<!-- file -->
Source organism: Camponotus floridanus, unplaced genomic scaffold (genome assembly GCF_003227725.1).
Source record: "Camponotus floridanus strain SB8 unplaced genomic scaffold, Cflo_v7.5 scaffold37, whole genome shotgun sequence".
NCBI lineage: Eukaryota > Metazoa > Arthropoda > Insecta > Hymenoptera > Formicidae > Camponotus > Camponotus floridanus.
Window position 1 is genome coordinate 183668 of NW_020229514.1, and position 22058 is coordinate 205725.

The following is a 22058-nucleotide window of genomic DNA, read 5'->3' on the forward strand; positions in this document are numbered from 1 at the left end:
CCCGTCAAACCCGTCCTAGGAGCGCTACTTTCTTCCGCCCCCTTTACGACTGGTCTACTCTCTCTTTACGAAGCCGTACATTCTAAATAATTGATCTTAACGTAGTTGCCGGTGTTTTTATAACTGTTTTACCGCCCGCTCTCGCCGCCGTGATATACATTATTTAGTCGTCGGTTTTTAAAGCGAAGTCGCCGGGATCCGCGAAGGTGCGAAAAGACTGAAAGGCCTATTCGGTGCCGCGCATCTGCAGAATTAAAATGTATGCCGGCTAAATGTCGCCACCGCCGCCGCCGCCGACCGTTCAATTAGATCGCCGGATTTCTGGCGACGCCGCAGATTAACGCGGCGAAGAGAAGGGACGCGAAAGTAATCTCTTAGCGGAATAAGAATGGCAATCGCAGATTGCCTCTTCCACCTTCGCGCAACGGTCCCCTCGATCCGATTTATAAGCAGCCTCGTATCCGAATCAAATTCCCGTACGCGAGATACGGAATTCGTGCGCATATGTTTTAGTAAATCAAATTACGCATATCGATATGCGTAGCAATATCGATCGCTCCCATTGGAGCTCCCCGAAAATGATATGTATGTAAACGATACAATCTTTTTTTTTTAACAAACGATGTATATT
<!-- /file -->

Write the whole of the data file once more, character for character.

Source organism: Camponotus floridanus, unplaced genomic scaffold (genome assembly GCF_003227725.1).
Source record: "Camponotus floridanus strain SB8 unplaced genomic scaffold, Cflo_v7.5 scaffold37, whole genome shotgun sequence".
NCBI lineage: Eukaryota > Metazoa > Arthropoda > Insecta > Hymenoptera > Formicidae > Camponotus > Camponotus floridanus.
Window position 1 is genome coordinate 183668 of NW_020229514.1, and position 22058 is coordinate 205725.

The following is a 22058-nucleotide window of genomic DNA, read 5'->3' on the forward strand; positions in this document are numbered from 1 at the left end:
CCCGTCAAACCCGTCCTAGGAGCGCTACTTTCTTCCGCCCCCTTTACGACTGGTCTACTCTCTCTTTACGAAGCCGTACATTCTAAATAATTGATCTTAACGTAGTTGCCGGTGTTTTTATAACTGTTTTACCGCCCGCTCTCGCCGCCGTGATATACATTATTTAGTCGTCGGTTTTTAAAGCGAAGTCGCCGGGATCCGCGAAGGTGCGAAAAGACTGAAAGGCCTATTCGGTGCCGCGCATCTGCAGAATTAAAATGTATGCCGGCTAAATGTCGCCACCGCCGCCGCCGCCGACCGTTCAATTAGATCGCCGGATTTCTGGCGACGCCGCAGATTAACGCGGCGAAGAGAAGGGACGCGAAAGTAATCTCTTAGCGGAATAAGAATGGCAATCGCAGATTGCCTCTTCCACCTTCGCGCAACGGTCCCCTCGATCCGATTTATAAGCAGCCTCGTATCCGAATCAAATTCCCGTACGCGAGATACGGAATTCGTGCGCATATGTTTTAGTAAATCAAATTACGCATATCGATATGCGTAGCAATATCGATCGCTCCCATTGGAGCTCCCCGAAAATGATATGTATGTAAACGATACAATCTTTTTTTTTTAACAAACGATGTATATT